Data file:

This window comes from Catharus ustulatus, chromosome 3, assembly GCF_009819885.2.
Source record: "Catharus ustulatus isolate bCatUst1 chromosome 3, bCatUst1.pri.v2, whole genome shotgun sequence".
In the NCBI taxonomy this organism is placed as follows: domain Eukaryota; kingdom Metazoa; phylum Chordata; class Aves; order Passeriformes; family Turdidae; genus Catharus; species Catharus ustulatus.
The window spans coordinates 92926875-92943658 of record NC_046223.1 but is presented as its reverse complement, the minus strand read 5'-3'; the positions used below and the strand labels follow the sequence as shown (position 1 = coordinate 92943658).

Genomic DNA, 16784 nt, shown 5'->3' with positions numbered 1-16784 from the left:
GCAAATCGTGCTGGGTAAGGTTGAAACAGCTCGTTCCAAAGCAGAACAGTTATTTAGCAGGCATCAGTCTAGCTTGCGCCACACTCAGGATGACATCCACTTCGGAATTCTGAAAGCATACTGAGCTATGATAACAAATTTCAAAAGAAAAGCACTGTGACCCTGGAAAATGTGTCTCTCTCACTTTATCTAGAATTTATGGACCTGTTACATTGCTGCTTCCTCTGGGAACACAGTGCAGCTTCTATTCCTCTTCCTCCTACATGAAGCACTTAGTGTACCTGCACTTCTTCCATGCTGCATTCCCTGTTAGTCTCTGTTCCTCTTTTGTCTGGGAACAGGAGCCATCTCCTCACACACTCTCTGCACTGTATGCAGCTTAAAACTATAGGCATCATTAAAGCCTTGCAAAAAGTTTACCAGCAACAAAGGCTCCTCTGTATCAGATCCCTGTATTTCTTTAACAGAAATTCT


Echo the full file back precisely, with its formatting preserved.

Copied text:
This window comes from Catharus ustulatus, chromosome 3, assembly GCF_009819885.2.
Source record: "Catharus ustulatus isolate bCatUst1 chromosome 3, bCatUst1.pri.v2, whole genome shotgun sequence".
In the NCBI taxonomy this organism is placed as follows: domain Eukaryota; kingdom Metazoa; phylum Chordata; class Aves; order Passeriformes; family Turdidae; genus Catharus; species Catharus ustulatus.
The window spans coordinates 92926875-92943658 of record NC_046223.1 but is presented as its reverse complement, the minus strand read 5'-3'; the positions used below and the strand labels follow the sequence as shown (position 1 = coordinate 92943658).

Genomic DNA, 16784 nt, shown 5'->3' with positions numbered 1-16784 from the left:
GCAAATCGTGCTGGGTAAGGTTGAAACAGCTCGTTCCAAAGCAGAACAGTTATTTAGCAGGCATCAGTCTAGCTTGCGCCACACTCAGGATGACATCCACTTCGGAATTCTGAAAGCATACTGAGCTATGATAACAAATTTCAAAAGAAAAGCACTGTGACCCTGGAAAATGTGTCTCTCTCACTTTATCTAGAATTTATGGACCTGTTACATTGCTGCTTCCTCTGGGAACACAGTGCAGCTTCTATTCCTCTTCCTCCTACATGAAGCACTTAGTGTACCTGCACTTCTTCCATGCTGCATTCCCTGTTAGTCTCTGTTCCTCTTTTGTCTGGGAACAGGAGCCATCTCCTCACACACTCTCTGCACTGTATGCAGCTTAAAACTATAGGCATCATTAAAGCCTTGCAAAAAGTTTACCAGCAACAAAGGCTCCTCTGTATCAGATCCCTGTATTTCTTTAACAGAAATTCT